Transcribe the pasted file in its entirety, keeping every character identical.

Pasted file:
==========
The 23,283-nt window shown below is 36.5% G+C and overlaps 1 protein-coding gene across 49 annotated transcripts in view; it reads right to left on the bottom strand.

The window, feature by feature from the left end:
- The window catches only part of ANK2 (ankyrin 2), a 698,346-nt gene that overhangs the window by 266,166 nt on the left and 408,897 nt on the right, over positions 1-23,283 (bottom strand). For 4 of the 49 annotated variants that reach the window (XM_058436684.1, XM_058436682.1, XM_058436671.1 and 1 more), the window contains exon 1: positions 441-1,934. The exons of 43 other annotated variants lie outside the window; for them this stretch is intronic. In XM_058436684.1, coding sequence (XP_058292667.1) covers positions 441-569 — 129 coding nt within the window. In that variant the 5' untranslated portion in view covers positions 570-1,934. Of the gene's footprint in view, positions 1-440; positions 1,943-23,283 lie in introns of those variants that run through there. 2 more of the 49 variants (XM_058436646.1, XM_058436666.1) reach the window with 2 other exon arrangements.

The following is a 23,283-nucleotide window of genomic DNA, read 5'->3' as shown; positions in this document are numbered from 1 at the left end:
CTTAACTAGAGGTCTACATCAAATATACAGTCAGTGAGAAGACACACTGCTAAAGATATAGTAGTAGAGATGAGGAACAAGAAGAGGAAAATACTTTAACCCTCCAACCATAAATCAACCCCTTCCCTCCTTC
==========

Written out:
The 23,283-nt window shown below is 36.5% G+C and overlaps 1 protein-coding gene across 49 annotated transcripts in view; it reads right to left on the bottom strand.

The window, feature by feature from the left end:
- The window catches only part of ANK2 (ankyrin 2), a 698,346-nt gene that overhangs the window by 266,166 nt on the left and 408,897 nt on the right, over positions 1-23,283 (bottom strand). For 4 of the 49 annotated variants that reach the window (XM_058436684.1, XM_058436682.1, XM_058436671.1 and 1 more), the window contains exon 1: positions 441-1,934. The exons of 43 other annotated variants lie outside the window; for them this stretch is intronic. In XM_058436684.1, coding sequence (XP_058292667.1) covers positions 441-569 — 129 coding nt within the window. In that variant the 5' untranslated portion in view covers positions 570-1,934. Of the gene's footprint in view, positions 1-440; positions 1,943-23,283 lie in introns of those variants that run through there. 2 more of the 49 variants (XM_058436646.1, XM_058436666.1) reach the window with 2 other exon arrangements.

The following is a 23,283-nucleotide window of genomic DNA, read 5'->3' as shown; positions in this document are numbered from 1 at the left end:
CTTAACTAGAGGTCTACATCAAATATACAGTCAGTGAGAAGACACACTGCTAAAGATATAGTAGTAGAGATGAGGAACAAGAAGAGGAAAATACTTTAACCCTCCAACCATAAATCAACCCCTTCCCTCCTTC